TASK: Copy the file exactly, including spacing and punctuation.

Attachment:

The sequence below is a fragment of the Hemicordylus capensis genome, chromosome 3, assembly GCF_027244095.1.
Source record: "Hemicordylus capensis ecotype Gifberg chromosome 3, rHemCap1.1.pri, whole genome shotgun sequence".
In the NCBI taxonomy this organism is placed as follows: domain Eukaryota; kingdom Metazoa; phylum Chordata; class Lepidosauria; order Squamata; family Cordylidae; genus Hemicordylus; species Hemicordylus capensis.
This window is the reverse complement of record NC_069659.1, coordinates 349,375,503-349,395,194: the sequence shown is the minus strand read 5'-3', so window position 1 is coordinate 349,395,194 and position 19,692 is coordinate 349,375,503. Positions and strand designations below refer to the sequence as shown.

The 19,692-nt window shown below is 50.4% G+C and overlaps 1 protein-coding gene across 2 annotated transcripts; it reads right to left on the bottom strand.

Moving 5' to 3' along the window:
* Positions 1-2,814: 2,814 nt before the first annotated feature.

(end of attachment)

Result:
The sequence below is a fragment of the Hemicordylus capensis genome, chromosome 3, assembly GCF_027244095.1.
Source record: "Hemicordylus capensis ecotype Gifberg chromosome 3, rHemCap1.1.pri, whole genome shotgun sequence".
In the NCBI taxonomy this organism is placed as follows: domain Eukaryota; kingdom Metazoa; phylum Chordata; class Lepidosauria; order Squamata; family Cordylidae; genus Hemicordylus; species Hemicordylus capensis.
This window is the reverse complement of record NC_069659.1, coordinates 349,375,503-349,395,194: the sequence shown is the minus strand read 5'-3', so window position 1 is coordinate 349,395,194 and position 19,692 is coordinate 349,375,503. Positions and strand designations below refer to the sequence as shown.

The 19,692-nt window shown below is 50.4% G+C and overlaps 1 protein-coding gene across 2 annotated transcripts; it reads right to left on the bottom strand.

Moving 5' to 3' along the window:
* Positions 1-2,814: 2,814 nt before the first annotated feature.